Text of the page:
Tuesday, January 10, 2012

Putting Things in (Forced) Perspective

Joe and Diane Philbin are in a living hell right now.  Their second-oldest child (they have six), Michael, somehow wound up in the Fox River a few blocks from the UW-Oshkosh campus Sunday night, and drowned.  Mike was only 21 and a Dean’s List student in his Junior year at Ripon College.  I can’t imagine anything more tragic for a parent than the untimely death of a child.  We will be conspicuously reminded of this tragedy this coming Sunday afternoon, when the Packers take to the frozen tundra in their first playoff game of the season.

Mike’s dad, Joe, is the Offensive Coordinator of the Packers, and whether or not he’s actually at the game Sunday, the Fox Sports folks will milk every possible drop of drama out of this tragic situation.

Because, as I’ve said so many times, television’s default position is excess.

No doubt, someone – Mike McCarthy; that horrible Joe I-have-this-job-only-because-my-dad-was-an-icon Buck; Troy Aikman; Terry Bradshaw;  Curt Menefee; Howie Long; Jimmy Johnson; any one of a host of others – will make the sage observation that the death of a child “really puts things in perspective”.

Gosh, you mean the tragedy of a child’s death should weigh greater in our spectrum of emotions than who wins a football game?

No doubt, they’ll drag out file footage of Brett Favre playing that December 2003 Monday Night Football game in Oakland, just after his dad had passed away, complete with clips of the teary-eyed quarterback talking about how his daddy would have wanted him to play that game (which the Packers won, 41-7, featuring a near-perfect performance from Favre).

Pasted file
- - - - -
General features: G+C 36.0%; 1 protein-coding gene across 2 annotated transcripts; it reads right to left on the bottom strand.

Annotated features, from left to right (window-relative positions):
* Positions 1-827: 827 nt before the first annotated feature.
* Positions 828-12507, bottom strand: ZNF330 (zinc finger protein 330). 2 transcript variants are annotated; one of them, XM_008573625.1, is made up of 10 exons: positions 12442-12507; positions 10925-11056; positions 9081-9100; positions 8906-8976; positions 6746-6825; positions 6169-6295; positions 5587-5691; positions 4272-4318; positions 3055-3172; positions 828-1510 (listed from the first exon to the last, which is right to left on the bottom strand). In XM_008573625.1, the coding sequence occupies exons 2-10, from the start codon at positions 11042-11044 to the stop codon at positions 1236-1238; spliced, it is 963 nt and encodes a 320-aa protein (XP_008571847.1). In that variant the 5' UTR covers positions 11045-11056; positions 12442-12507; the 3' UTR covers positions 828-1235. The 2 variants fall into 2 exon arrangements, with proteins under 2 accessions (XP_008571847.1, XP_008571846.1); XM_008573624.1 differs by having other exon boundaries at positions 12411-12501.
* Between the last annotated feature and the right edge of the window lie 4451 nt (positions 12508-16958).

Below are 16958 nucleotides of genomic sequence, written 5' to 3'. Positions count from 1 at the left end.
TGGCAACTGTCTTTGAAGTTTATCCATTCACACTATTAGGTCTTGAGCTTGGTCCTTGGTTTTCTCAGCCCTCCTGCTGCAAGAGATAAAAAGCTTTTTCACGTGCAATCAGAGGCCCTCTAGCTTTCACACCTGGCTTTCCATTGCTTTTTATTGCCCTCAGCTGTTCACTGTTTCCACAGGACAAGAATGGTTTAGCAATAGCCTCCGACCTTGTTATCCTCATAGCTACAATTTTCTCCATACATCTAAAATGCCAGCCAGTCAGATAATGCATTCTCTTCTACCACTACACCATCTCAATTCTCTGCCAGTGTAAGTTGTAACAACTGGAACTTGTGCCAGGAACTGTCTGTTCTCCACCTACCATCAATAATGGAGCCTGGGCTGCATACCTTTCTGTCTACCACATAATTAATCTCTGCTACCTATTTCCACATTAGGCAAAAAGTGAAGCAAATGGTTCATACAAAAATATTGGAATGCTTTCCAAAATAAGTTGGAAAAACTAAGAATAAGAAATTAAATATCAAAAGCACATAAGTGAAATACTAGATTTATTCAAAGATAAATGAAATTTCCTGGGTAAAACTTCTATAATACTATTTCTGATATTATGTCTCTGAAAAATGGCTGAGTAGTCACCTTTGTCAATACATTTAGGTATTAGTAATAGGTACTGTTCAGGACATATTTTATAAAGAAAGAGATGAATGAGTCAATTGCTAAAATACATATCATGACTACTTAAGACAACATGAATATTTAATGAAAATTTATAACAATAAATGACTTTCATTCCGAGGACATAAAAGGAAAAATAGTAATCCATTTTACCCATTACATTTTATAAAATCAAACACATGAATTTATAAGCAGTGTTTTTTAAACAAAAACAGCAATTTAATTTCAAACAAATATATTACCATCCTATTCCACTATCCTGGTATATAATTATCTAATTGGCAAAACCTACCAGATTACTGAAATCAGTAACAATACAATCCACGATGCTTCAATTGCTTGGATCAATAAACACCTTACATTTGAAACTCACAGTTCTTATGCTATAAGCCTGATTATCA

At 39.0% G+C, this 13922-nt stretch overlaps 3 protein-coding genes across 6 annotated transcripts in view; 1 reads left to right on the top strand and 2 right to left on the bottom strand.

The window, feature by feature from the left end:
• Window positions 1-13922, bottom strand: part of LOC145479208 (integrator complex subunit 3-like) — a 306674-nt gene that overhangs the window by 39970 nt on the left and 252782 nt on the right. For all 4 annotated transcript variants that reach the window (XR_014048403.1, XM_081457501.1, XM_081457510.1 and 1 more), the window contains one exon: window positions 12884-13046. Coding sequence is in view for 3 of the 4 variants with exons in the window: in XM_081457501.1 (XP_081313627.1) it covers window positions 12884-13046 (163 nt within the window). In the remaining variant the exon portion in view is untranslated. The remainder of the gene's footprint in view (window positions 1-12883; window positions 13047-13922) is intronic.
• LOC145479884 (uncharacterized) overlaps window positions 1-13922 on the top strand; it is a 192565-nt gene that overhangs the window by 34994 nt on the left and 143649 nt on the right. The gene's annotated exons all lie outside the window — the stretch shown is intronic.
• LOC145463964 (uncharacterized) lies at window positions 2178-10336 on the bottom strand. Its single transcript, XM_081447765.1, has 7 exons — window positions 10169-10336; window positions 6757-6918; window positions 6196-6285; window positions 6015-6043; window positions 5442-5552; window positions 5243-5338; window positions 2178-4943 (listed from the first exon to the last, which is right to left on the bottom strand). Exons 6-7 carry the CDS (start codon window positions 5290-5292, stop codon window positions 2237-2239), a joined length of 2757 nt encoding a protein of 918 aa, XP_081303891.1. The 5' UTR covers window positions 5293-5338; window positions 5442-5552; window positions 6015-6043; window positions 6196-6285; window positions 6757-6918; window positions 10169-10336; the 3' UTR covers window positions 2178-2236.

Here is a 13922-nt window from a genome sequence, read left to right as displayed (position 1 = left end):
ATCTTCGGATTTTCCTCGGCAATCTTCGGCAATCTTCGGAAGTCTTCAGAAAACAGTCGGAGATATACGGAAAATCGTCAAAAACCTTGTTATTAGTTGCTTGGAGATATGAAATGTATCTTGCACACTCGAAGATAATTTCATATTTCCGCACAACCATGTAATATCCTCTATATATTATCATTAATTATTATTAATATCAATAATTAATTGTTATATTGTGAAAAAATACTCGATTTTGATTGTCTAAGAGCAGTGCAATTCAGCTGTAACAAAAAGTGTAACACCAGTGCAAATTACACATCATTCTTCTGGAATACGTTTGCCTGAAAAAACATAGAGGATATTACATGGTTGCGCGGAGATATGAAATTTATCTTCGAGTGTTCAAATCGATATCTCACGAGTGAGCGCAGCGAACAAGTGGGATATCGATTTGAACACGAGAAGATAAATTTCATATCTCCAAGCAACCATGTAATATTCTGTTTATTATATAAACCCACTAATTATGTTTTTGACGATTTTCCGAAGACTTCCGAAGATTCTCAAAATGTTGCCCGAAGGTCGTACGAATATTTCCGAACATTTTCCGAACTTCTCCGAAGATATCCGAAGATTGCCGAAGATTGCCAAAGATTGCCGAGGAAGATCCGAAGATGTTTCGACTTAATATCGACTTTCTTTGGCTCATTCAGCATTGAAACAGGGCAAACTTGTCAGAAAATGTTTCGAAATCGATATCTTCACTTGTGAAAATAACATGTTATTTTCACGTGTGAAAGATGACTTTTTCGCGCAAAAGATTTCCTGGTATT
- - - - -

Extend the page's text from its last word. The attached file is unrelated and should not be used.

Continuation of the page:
Yes, to help us understand how this puts things into perspective, we’ll be reminded that the tragic death of his son will weigh more heavily on Joe Philbin’s mind than whether the Packers beat the Giants and whether or not Joe gets that Miami head coaching job he’s been interviewed for. 

It’s also a good bet that the TV will remind us that the Philbin family….and, in fact, the entire Packers’ family…is still trying to make sense of this tragic event.

And, should the Pack beat the Giants, it’s safe to assume that young Michael was looking down from heaven, where he’d asked Jesus as a special favor if daddy’s team could win one for him.

That would really put things in perspective.


  1. I assume you don't mean the announcers shouldn't talk about this (they can't pretend it didn't happen) but you predict they'll handle it badly. Drawing on your experience, how should this be reported by the Fox announcers?

  2. Anon: I think it's a one-time only mention, prior to kickoff, expressing condolences. Period.